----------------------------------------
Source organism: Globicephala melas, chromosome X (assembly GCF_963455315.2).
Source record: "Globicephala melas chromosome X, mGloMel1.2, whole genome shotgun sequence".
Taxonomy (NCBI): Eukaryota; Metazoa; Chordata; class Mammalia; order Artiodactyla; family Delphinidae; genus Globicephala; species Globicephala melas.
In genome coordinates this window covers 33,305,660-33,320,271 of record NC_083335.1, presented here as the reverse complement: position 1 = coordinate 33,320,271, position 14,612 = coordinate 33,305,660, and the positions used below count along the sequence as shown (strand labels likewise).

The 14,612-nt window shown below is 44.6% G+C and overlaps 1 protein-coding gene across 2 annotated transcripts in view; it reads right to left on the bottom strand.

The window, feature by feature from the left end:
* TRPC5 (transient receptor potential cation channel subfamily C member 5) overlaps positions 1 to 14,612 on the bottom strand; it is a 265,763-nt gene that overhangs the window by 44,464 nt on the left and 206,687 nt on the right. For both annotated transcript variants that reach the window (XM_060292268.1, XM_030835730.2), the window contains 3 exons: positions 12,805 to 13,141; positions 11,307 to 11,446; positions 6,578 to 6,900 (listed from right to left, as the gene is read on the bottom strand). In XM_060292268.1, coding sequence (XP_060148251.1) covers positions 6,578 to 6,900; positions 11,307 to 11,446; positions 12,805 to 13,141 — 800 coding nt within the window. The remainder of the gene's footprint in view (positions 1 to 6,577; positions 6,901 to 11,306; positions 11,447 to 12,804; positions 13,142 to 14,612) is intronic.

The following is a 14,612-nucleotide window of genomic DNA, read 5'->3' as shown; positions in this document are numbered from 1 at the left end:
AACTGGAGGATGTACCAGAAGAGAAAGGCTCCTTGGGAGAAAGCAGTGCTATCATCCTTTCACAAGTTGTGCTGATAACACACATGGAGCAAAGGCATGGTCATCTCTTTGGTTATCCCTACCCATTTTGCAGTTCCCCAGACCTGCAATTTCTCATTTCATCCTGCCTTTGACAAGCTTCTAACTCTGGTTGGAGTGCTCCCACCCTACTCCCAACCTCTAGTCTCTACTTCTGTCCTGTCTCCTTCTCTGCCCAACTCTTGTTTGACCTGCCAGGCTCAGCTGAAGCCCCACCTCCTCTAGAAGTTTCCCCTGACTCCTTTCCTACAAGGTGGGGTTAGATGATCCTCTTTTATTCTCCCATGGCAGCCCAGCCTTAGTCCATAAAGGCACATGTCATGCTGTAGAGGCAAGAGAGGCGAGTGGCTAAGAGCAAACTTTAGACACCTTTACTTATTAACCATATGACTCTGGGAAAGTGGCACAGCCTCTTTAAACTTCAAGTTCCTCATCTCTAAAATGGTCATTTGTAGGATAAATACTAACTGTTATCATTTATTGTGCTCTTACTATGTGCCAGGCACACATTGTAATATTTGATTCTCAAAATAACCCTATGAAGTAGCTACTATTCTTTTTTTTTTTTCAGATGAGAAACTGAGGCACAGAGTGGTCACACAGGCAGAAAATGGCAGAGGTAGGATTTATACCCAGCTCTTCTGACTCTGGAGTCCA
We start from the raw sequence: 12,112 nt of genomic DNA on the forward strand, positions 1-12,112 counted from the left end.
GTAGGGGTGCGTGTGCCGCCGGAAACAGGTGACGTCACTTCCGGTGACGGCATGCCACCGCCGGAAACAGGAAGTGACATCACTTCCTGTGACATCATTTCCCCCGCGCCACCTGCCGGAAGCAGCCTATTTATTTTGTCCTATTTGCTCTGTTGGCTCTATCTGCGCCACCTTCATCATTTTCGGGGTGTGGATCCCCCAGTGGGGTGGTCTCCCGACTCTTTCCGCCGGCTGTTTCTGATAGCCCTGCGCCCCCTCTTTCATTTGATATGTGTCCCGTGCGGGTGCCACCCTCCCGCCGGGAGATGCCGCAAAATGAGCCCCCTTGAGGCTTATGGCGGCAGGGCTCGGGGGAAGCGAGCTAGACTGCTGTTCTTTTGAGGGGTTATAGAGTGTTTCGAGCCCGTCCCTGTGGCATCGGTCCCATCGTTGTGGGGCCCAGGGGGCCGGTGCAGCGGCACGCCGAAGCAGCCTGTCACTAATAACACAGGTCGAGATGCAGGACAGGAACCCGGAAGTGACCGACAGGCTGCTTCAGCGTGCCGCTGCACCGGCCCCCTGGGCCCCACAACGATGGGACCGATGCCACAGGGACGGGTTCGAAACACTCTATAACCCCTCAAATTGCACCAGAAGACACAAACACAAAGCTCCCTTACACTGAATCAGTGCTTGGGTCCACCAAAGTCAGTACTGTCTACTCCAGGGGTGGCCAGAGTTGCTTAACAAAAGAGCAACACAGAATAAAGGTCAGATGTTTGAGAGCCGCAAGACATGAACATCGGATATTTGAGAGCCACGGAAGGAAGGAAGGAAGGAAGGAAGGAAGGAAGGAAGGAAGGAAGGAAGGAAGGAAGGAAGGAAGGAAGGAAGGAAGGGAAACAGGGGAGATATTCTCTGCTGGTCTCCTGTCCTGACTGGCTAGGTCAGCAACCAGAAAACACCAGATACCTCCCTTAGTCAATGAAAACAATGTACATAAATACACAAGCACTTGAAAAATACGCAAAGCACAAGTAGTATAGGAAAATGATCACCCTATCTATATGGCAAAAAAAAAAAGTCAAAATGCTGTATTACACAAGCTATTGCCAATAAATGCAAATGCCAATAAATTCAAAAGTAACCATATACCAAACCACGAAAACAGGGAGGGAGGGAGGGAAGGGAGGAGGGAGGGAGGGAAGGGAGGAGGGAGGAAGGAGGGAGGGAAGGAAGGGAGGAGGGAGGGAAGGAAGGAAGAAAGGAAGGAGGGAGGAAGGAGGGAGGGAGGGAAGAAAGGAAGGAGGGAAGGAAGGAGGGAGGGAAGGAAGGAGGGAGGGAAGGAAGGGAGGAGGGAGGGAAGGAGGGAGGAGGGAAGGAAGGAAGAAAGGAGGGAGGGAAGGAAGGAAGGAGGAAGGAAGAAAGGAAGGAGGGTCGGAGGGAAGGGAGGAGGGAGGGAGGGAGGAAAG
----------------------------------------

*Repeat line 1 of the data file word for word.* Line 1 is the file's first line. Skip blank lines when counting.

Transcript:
Source organism: Globicephala melas, chromosome X (assembly GCF_963455315.2).